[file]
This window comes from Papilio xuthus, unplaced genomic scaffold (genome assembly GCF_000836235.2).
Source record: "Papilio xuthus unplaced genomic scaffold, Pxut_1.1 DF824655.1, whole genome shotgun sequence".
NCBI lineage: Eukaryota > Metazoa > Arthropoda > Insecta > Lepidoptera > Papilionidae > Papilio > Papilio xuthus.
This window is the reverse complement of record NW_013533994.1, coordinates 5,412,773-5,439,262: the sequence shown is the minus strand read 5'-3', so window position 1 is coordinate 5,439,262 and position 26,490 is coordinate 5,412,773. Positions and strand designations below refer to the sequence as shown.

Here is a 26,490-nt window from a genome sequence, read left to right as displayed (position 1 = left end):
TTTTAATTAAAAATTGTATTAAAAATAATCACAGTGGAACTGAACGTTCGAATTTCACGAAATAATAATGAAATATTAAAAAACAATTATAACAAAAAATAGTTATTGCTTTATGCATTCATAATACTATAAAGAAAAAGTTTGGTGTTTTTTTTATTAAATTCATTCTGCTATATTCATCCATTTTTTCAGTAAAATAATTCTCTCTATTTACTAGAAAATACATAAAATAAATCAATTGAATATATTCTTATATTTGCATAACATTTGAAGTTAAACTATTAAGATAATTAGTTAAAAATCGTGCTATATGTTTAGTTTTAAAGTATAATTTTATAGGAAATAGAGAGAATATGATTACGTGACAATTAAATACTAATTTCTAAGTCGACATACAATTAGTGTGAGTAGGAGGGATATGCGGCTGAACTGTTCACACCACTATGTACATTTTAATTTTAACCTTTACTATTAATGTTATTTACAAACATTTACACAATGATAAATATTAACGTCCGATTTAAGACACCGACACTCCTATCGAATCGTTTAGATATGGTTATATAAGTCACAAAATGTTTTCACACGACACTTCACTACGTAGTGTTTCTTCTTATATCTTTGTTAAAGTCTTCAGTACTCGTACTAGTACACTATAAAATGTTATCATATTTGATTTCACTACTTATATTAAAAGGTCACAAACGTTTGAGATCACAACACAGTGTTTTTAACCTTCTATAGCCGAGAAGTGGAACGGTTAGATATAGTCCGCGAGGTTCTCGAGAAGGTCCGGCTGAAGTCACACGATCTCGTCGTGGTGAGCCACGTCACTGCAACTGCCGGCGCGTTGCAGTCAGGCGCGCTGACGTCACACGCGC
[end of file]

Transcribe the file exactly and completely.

This window comes from Papilio xuthus, unplaced genomic scaffold (genome assembly GCF_000836235.2).
Source record: "Papilio xuthus unplaced genomic scaffold, Pxut_1.1 DF824655.1, whole genome shotgun sequence".
NCBI lineage: Eukaryota > Metazoa > Arthropoda > Insecta > Lepidoptera > Papilionidae > Papilio > Papilio xuthus.
This window is the reverse complement of record NW_013533994.1, coordinates 5,412,773-5,439,262: the sequence shown is the minus strand read 5'-3', so window position 1 is coordinate 5,439,262 and position 26,490 is coordinate 5,412,773. Positions and strand designations below refer to the sequence as shown.

Here is a 26,490-nt window from a genome sequence, read left to right as displayed (position 1 = left end):
TTTTAATTAAAAATTGTATTAAAAATAATCACAGTGGAACTGAACGTTCGAATTTCACGAAATAATAATGAAATATTAAAAAACAATTATAACAAAAAATAGTTATTGCTTTATGCATTCATAATACTATAAAGAAAAAGTTTGGTGTTTTTTTTATTAAATTCATTCTGCTATATTCATCCATTTTTTCAGTAAAATAATTCTCTCTATTTACTAGAAAATACATAAAATAAATCAATTGAATATATTCTTATATTTGCATAACATTTGAAGTTAAACTATTAAGATAATTAGTTAAAAATCGTGCTATATGTTTAGTTTTAAAGTATAATTTTATAGGAAATAGAGAGAATATGATTACGTGACAATTAAATACTAATTTCTAAGTCGACATACAATTAGTGTGAGTAGGAGGGATATGCGGCTGAACTGTTCACACCACTATGTACATTTTAATTTTAACCTTTACTATTAATGTTATTTACAAACATTTACACAATGATAAATATTAACGTCCGATTTAAGACACCGACACTCCTATCGAATCGTTTAGATATGGTTATATAAGTCACAAAATGTTTTCACACGACACTTCACTACGTAGTGTTTCTTCTTATATCTTTGTTAAAGTCTTCAGTACTCGTACTAGTACACTATAAAATGTTATCATATTTGATTTCACTACTTATATTAAAAGGTCACAAACGTTTGAGATCACAACACAGTGTTTTTAACCTTCTATAGCCGAGAAGTGGAACGGTTAGATATAGTCCGCGAGGTTCTCGAGAAGGTCCGGCTGAAGTCACACGATCTCGTCGTGGTGAGCCACGTCACTGCAACTGCCGGCGCGTTGCAGTCAGGCGCGCTGACGTCACACGCGC